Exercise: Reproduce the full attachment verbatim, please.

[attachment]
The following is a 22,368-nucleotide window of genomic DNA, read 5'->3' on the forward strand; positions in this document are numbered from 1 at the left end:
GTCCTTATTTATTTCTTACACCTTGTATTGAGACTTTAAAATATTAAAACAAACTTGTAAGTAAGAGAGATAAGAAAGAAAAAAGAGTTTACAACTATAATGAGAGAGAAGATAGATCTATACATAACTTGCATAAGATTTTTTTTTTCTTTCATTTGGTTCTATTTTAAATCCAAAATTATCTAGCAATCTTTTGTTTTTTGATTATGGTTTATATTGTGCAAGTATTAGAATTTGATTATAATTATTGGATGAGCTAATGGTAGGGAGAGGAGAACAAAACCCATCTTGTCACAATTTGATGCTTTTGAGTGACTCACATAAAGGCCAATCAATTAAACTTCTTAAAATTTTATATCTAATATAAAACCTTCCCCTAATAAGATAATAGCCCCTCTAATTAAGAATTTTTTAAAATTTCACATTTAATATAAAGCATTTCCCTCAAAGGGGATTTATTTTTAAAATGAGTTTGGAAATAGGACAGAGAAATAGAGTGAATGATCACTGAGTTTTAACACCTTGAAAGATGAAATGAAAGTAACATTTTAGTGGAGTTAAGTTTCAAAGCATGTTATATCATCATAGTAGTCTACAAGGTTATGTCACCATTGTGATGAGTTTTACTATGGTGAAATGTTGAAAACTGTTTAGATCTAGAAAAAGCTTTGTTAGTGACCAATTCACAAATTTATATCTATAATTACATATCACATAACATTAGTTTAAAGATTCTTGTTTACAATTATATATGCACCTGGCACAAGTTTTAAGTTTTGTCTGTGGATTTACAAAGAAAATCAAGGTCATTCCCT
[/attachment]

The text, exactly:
The following is a 22,368-nucleotide window of genomic DNA, read 5'->3' on the forward strand; positions in this document are numbered from 1 at the left end:
GTCCTTATTTATTTCTTACACCTTGTATTGAGACTTTAAAATATTAAAACAAACTTGTAAGTAAGAGAGATAAGAAAGAAAAAAGAGTTTACAACTATAATGAGAGAGAAGATAGATCTATACATAACTTGCATAAGATTTTTTTTTTCTTTCATTTGGTTCTATTTTAAATCCAAAATTATCTAGCAATCTTTTGTTTTTTGATTATGGTTTATATTGTGCAAGTATTAGAATTTGATTATAATTATTGGATGAGCTAATGGTAGGGAGAGGAGAACAAAACCCATCTTGTCACAATTTGATGCTTTTGAGTGACTCACATAAAGGCCAATCAATTAAACTTCTTAAAATTTTATATCTAATATAAAACCTTCCCCTAATAAGATAATAGCCCCTCTAATTAAGAATTTTTTAAAATTTCACATTTAATATAAAGCATTTCCCTCAAAGGGGATTTATTTTTAAAATGAGTTTGGAAATAGGACAGAGAAATAGAGTGAATGATCACTGAGTTTTAACACCTTGAAAGATGAAATGAAAGTAACATTTTAGTGGAGTTAAGTTTCAAAGCATGTTATATCATCATAGTAGTCTACAAGGTTATGTCACCATTGTGATGAGTTTTACTATGGTGAAATGTTGAAAACTGTTTAGATCTAGAAAAAGCTTTGTTAGTGACCAATTCACAAATTTATATCTATAATTACATATCACATAACATTAGTTTAAAGATTCTTGTTTACAATTATATATGCACCTGGCACAAGTTTTAAGTTTTGTCTGTGGATTTACAAAGAAAATCAAGGTCATTCCCT